MLS Allocation Ranking (as of August 16, 2011)
- Chivas USA
- Sporting KC
- New York
- Real Salt Lake
- San Jose
- New England
The allocation ranking is the mechanism used to determine which MLS club has first priority to acquire a U.S. National Team player who signs with MLS after playing abroad, or a former MLS player who returns to the League after having gone to a club abroad for a transfer fee. The allocation rankings may also be used in the event two or more clubs file a request for the same player on the same day. The allocations will be ranked in reverse order of finish for the 2010 season, taking playoff performance into account.
Once the club uses its allocation ranking to acquire a player, it drops to the bottom of the list. A ranking can be traded, provided that part of the compensation received in return is another club’s ranking. At all times, each club is assigned one ranking. The rankings reset at the end of each MLS League season.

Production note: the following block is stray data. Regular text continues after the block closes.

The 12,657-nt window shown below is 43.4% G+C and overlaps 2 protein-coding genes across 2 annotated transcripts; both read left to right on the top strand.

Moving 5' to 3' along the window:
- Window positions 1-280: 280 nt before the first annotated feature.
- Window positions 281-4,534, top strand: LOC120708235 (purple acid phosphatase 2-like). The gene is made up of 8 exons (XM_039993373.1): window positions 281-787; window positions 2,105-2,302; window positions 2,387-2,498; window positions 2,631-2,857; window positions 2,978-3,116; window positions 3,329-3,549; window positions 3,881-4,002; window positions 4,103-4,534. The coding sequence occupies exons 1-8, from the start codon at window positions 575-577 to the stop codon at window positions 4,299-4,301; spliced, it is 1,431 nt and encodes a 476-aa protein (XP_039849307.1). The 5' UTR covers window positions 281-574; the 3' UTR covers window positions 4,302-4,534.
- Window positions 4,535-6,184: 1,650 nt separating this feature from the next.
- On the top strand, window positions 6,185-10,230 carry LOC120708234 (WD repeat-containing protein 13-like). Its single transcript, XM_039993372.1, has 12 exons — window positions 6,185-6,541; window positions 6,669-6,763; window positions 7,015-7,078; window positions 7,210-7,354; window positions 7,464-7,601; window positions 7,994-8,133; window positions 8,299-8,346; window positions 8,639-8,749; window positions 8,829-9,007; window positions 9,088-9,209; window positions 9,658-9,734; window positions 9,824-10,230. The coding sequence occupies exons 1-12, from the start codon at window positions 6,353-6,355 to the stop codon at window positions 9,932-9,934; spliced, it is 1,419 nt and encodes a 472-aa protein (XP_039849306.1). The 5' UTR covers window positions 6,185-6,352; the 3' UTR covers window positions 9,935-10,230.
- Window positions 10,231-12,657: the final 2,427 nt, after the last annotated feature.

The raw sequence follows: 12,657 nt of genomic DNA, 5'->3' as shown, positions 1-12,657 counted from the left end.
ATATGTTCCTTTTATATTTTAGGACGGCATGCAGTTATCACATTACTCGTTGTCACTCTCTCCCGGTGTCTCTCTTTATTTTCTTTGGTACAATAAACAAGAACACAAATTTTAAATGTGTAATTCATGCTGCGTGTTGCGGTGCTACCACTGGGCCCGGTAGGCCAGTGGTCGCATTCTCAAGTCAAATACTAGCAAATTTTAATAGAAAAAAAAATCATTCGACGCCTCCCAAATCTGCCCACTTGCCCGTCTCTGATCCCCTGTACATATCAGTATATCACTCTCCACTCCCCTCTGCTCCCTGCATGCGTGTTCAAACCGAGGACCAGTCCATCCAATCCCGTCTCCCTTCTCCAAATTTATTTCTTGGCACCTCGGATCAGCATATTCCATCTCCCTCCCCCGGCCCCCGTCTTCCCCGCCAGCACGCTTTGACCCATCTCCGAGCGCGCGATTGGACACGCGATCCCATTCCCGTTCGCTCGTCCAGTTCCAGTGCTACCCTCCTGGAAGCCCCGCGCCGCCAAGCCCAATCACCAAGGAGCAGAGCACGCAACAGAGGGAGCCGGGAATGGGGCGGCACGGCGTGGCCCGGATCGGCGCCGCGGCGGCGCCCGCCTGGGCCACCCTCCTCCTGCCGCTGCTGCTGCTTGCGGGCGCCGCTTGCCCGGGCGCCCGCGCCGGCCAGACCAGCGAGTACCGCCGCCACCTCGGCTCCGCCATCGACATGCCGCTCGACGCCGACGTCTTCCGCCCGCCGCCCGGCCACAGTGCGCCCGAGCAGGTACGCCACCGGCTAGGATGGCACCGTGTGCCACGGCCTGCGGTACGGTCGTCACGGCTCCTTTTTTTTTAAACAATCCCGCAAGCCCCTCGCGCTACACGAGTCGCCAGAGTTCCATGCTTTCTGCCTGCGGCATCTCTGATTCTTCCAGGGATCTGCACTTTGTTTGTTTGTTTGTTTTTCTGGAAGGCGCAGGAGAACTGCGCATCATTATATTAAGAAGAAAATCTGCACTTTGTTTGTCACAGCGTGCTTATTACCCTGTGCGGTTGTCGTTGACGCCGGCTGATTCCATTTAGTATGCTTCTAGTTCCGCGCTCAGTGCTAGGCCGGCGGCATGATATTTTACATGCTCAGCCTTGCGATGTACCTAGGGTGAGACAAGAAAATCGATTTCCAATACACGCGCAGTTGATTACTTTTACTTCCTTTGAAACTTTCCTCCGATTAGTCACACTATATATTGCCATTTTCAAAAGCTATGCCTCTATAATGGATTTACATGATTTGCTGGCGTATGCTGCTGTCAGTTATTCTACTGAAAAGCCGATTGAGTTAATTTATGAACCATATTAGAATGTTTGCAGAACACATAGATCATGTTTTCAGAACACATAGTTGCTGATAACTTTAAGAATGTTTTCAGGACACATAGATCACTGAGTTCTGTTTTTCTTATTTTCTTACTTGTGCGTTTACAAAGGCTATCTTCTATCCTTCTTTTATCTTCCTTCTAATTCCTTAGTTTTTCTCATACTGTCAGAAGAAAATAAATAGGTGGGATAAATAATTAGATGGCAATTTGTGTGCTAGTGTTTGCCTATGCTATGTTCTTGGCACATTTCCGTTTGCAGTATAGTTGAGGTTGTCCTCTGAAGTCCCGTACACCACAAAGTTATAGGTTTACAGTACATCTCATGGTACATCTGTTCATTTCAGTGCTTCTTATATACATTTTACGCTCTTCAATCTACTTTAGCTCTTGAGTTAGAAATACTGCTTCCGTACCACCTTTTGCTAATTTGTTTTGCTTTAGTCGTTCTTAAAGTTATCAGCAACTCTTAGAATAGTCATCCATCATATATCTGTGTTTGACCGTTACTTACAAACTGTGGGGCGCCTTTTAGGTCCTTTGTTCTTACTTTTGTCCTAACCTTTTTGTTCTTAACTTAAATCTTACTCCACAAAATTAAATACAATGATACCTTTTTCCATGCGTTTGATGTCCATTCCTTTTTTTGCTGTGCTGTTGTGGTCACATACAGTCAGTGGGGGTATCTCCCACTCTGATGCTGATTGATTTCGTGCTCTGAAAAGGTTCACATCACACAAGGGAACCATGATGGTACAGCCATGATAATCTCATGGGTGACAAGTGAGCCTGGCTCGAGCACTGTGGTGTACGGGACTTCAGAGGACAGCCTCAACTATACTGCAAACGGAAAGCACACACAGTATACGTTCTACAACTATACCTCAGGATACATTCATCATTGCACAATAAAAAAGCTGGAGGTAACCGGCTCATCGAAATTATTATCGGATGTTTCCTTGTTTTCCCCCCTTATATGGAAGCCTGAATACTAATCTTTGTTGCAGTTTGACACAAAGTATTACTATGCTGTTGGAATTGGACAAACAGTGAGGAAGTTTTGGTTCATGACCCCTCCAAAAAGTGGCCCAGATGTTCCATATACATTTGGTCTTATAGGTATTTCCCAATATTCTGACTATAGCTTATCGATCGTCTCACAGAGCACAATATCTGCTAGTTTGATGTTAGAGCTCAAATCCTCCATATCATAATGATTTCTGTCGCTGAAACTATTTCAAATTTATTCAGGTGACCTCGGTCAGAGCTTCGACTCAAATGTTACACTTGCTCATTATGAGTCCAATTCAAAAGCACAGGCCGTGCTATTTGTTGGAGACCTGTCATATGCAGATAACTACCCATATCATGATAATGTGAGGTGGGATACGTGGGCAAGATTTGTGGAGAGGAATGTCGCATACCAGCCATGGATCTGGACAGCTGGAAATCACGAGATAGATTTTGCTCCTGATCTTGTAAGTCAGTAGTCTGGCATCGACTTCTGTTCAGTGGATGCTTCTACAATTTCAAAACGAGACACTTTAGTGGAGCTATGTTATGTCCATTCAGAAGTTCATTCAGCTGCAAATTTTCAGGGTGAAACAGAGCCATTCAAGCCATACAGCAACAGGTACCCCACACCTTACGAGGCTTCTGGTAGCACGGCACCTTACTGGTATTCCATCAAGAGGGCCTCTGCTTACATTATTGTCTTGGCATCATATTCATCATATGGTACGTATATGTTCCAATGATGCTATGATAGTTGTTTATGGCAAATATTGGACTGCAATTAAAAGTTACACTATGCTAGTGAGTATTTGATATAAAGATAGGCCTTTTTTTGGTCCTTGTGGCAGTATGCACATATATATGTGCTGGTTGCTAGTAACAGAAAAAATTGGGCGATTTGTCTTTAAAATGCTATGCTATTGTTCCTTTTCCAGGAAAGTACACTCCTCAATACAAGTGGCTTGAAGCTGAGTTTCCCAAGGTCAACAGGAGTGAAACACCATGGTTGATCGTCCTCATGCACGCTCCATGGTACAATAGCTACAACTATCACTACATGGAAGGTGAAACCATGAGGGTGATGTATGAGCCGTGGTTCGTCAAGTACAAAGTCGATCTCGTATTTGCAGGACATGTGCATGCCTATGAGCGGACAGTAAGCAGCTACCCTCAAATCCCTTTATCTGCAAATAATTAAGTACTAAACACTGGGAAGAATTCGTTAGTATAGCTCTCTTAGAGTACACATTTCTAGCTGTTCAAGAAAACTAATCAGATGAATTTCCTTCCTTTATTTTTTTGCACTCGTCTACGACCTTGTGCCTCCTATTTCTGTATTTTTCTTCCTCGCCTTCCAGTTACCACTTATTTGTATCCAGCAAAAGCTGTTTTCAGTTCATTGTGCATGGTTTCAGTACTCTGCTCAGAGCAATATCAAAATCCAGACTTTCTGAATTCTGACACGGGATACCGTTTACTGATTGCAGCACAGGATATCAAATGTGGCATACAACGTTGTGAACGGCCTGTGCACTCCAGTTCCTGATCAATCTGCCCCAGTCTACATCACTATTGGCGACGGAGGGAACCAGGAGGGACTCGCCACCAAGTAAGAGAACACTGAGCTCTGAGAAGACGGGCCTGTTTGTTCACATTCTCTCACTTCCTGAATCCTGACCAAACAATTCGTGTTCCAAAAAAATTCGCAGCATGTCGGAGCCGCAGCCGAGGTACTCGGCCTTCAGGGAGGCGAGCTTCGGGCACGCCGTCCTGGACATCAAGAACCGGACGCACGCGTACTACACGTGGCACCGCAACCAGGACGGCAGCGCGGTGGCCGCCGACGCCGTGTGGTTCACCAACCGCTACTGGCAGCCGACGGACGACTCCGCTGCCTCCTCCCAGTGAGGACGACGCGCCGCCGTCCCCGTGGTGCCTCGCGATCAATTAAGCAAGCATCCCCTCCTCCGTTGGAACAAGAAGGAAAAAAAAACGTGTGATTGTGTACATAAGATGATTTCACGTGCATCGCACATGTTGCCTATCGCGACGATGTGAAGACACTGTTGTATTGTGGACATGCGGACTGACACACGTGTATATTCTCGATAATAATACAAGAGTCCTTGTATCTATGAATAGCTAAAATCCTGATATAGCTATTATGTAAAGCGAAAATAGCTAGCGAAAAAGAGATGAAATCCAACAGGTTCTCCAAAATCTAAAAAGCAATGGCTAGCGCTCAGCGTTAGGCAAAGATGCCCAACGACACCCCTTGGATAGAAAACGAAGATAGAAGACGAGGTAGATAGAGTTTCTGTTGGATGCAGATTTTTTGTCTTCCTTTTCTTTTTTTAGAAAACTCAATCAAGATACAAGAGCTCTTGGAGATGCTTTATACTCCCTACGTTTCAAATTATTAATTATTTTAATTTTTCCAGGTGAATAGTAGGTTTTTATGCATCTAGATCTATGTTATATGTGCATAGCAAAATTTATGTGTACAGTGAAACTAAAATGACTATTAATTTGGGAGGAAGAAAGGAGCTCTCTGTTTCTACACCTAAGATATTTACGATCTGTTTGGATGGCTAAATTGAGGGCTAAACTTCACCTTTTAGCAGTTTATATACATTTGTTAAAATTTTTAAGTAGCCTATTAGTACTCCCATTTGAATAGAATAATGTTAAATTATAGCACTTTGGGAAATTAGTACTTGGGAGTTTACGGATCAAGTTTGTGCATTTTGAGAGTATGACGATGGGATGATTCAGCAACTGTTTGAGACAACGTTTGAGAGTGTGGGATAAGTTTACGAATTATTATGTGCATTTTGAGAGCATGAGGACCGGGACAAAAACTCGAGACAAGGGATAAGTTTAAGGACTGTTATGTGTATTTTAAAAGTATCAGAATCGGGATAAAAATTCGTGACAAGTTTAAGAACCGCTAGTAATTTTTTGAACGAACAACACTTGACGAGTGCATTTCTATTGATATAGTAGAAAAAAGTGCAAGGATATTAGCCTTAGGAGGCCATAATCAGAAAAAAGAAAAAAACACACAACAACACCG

Allocation money is a resource available to clubs in addition to their respective salary budgets.
A club may receive allocation money for:
- failure to qualify for the MLS Cup Playoffs;
- the transfer of a player to a club outside of MLS for value;
- expansion status;
- qualification for the CONCACAF Champions League;
Each year the MLS Competition Committee determines the allocation amount to be made available to each club. Allocation money can be traded by clubs. Allocation money does not count against a club’s salary budget and can be used:
- To sign players new to MLS (that is, a player who did not play in MLS during the previous season).
- To re-sign an existing MLS player, subject to League approval.
- To “buy-down” a player’s salary budget charge below the League maximum of $335,000.
- In connection with the exercise of an option to purchase a player’s rights or the extension of a player’s contract for the second year provided the player was new to MLS in the immediately prior year.
NOTE: To protect the interests of MLS and its clubs during discussions with prospective players or clubs in other leagues, amounts of allocation money held by each club will not be shared publicly. (Similarly, most clubs in other countries do not announce the amount of money they plan to spend during a given transfer window.)